Hi folks, just to let you know I've put Mir up for WP:GAN. I realise its very short notice, but it'd be great if someone could please review it by 19 February, the 25th anniversary of the launch of the core module. In other news, I've also got List of Mir spacewalks up for Peer Review, any input would be appreciated. Colds7ream (talk) 18:11, 16 February 2011 (UTC)

Moon trees

We need an article about this.[2] Neat! (talk) 02:15, 17 February 2011 (UTC)

Moon tree. You thought we wouldn't have an article on this? :-) Mlm42 (talk) 04:13, 17 February 2011 (UTC)
Nice! Can you make a redirect from Moon trees? Thanks. (talk) 04:58, 17 February 2011 (UTC)
Consider it done! - The Bushranger One ping only 05:15, 17 February 2011 (UTC)

Japan's space development

This article has been created via what appears to be a google translation of the Japanese article, with unsurprisingly poor results. We don't seem to have an article on this at the moment though - Japanese space program redirects to Japan Aerospace Exploration Agency but this doesn't seem to discuss anything prior to ten years ago. Could someone here take a look and redirect/merge/clean up as you see fit? Thanks SmartSE (talk) 14:56, 6 February 2011 (UTC)

It's a shame, it would be nice to have an article on the history of Japan's space programme but if that is a google translation I'm unsure what can be done with it even if it is wikified. For a start my rudimentary Japanese won't be enough to translate a technical article. I've seen some editors around the articles on Japanese probes who might be willing to translate the Japanese article properly. ChiZeroOne (talk) 18:36, 6 February 2011 (UTC)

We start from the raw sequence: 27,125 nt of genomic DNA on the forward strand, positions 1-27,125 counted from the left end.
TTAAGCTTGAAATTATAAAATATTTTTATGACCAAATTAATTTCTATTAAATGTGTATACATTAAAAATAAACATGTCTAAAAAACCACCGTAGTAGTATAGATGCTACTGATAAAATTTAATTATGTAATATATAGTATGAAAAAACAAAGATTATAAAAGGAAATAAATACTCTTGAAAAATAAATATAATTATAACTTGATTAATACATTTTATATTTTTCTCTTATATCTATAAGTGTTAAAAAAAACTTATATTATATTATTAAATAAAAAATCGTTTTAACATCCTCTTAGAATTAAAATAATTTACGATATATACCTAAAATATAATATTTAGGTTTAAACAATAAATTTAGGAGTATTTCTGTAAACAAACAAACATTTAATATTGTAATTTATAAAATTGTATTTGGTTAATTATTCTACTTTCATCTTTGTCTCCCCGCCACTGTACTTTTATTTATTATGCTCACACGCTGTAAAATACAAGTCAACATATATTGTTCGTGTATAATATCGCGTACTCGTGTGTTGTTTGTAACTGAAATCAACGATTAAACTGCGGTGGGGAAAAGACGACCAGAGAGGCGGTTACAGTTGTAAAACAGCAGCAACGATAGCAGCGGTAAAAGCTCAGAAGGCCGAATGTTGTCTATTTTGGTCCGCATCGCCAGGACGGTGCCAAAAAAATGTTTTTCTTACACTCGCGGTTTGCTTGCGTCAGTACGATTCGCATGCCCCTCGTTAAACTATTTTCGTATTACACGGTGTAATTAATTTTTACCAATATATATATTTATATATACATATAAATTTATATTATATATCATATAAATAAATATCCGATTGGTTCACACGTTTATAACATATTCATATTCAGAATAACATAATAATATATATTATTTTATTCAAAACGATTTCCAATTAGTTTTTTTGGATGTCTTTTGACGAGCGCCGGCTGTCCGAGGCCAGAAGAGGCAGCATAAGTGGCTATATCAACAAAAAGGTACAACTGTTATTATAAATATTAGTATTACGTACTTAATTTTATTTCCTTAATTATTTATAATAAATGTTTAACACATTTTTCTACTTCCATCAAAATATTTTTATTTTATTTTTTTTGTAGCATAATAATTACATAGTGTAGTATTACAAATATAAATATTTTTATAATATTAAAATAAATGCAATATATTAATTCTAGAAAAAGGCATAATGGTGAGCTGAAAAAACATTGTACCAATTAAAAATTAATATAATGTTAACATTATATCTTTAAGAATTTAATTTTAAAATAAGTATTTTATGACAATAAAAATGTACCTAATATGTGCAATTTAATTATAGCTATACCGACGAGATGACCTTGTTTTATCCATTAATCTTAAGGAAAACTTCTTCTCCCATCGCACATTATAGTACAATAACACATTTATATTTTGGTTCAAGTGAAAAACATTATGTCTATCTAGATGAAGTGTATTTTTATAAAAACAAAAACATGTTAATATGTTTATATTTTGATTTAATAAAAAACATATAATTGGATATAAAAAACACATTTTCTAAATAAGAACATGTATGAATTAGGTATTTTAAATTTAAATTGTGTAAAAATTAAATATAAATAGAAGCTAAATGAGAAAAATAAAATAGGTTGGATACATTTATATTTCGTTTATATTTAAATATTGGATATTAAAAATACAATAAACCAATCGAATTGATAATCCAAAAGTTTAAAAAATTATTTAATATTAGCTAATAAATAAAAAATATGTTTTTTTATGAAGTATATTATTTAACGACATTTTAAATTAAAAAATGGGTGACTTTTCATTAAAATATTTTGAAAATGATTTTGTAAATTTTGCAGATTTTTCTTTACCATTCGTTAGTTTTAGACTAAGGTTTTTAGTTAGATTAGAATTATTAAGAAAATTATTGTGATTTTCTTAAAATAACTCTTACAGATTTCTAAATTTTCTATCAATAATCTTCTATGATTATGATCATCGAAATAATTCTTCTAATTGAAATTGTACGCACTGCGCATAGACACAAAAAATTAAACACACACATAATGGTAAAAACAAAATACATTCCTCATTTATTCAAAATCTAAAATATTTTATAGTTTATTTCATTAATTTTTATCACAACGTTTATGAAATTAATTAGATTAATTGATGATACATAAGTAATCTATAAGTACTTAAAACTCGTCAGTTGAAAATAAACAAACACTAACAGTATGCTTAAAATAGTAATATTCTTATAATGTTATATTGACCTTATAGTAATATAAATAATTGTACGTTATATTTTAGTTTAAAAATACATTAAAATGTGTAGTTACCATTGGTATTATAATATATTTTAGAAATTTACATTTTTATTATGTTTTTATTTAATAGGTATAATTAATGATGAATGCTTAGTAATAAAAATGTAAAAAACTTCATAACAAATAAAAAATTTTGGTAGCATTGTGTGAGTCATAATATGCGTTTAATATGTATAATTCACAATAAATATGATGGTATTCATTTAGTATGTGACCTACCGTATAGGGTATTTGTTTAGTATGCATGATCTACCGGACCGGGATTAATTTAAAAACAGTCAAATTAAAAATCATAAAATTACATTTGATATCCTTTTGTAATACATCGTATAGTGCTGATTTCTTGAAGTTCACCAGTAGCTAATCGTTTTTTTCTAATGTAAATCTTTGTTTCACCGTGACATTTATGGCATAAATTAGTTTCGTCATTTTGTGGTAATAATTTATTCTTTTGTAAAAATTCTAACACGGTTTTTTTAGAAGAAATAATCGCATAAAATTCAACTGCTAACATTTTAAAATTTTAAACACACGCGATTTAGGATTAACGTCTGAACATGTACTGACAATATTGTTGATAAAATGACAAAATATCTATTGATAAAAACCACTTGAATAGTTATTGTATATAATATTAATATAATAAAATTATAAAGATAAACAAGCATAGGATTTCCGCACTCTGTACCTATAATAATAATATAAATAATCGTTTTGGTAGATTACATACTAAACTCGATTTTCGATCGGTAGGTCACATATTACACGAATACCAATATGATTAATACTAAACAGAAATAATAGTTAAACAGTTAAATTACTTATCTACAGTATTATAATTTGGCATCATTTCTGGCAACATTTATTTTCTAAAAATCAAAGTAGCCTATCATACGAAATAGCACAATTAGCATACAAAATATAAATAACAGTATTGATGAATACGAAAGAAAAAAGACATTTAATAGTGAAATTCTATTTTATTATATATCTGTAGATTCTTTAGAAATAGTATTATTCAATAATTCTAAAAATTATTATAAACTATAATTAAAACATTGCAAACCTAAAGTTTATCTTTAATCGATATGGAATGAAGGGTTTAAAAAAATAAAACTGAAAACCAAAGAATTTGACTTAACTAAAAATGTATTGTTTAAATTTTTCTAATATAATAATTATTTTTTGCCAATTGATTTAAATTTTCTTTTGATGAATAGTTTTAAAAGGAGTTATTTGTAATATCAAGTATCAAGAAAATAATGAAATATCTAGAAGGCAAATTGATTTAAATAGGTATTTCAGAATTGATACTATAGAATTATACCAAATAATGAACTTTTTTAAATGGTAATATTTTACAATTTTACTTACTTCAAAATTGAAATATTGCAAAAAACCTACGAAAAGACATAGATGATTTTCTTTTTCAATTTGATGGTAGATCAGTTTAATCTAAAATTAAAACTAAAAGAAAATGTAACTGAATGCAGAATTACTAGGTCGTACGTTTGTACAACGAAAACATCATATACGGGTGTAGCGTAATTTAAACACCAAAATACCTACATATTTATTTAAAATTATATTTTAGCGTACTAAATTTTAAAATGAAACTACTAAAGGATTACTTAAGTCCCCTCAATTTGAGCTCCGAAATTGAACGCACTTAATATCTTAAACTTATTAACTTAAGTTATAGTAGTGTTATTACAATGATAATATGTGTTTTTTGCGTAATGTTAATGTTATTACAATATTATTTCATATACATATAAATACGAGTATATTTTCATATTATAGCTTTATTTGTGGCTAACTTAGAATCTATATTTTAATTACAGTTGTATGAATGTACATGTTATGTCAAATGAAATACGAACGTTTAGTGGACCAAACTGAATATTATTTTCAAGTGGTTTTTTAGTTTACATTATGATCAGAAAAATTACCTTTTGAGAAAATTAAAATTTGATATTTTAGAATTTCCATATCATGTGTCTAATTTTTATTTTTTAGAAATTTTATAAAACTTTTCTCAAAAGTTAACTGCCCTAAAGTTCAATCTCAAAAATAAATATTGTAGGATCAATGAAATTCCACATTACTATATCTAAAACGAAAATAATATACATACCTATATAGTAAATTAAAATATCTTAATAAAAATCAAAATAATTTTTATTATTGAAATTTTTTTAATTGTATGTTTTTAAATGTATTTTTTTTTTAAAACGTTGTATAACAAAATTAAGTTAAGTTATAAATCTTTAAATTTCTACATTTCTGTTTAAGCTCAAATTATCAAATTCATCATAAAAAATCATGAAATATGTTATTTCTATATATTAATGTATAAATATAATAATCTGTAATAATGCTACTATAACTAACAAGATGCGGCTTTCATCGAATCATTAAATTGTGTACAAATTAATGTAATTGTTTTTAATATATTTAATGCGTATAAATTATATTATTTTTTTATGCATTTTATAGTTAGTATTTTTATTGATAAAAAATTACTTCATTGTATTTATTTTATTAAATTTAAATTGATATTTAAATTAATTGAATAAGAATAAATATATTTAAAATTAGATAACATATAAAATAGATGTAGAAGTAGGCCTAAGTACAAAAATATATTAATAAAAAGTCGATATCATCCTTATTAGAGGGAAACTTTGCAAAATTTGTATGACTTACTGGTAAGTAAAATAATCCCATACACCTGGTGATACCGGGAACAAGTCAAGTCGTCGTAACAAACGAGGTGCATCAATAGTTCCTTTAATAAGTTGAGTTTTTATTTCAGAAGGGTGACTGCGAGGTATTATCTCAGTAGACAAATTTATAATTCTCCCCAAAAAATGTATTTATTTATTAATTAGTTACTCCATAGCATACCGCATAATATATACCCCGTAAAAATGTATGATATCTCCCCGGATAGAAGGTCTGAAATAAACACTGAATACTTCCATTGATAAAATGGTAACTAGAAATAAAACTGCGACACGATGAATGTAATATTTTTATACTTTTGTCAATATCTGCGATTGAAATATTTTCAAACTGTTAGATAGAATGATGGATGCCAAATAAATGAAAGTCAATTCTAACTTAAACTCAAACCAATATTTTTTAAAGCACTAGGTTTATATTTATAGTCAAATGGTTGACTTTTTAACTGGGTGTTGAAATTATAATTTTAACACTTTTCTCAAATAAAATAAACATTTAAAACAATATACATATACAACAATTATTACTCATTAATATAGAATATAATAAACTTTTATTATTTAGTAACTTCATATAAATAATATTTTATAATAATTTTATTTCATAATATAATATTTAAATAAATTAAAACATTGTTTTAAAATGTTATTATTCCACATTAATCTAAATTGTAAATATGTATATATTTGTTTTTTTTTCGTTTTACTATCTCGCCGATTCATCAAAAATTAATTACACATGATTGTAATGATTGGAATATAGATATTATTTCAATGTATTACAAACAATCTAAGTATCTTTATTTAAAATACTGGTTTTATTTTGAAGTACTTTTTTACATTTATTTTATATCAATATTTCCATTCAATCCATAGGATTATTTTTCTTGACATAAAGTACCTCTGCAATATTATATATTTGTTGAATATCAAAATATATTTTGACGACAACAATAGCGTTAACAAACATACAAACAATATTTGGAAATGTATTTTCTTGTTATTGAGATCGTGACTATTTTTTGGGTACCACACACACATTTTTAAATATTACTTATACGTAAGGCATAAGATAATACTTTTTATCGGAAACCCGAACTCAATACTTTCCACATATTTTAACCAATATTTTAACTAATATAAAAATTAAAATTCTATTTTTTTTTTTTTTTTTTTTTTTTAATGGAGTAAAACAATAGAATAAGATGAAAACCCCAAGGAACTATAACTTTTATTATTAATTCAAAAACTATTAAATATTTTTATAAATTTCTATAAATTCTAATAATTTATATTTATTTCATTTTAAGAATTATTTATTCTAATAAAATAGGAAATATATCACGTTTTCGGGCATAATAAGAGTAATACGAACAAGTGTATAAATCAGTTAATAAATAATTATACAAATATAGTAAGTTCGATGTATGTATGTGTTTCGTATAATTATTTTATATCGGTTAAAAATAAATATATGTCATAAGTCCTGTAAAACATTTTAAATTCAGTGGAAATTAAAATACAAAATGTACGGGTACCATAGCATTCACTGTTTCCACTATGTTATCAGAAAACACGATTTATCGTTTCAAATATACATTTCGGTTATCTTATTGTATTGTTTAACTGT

I think this article should be moved to Japanese space program; the content - though hard to read - seems good for an article about the Japanese space program. And on the plus side, some of the sources have english versions of their webpages.. Mlm42 (talk) 04:31, 8 February 2011 (UTC)
I agree, I'll suggest it on the article's talk page. Also, fortunately it looks like is being translated. ChiZeroOne (talk) 15:05, 18 February 2011 (UTC)

Miniaturization of Soviet/American rockets

I am improving the Japan's space development (where somebody entered a google translation...) by translating manually from the Japanese article. I stumbled upon a strange sentence and wanted to confirm whether it is true. According to the Japanese source, Americans and Soviets decreased the size of their rockets in the 1950s. Is this true? bamse (talk) 09:50, 16 February 2011 (UTC)

No, rocket sizes increased. The first ICBMs were developed during that period. See Space_Race#Cold_War. -- ke4roh (talk) 15:11, 16 February 2011 (UTC)
Thanks. bamse (talk) 15:23, 16 February 2011 (UTC)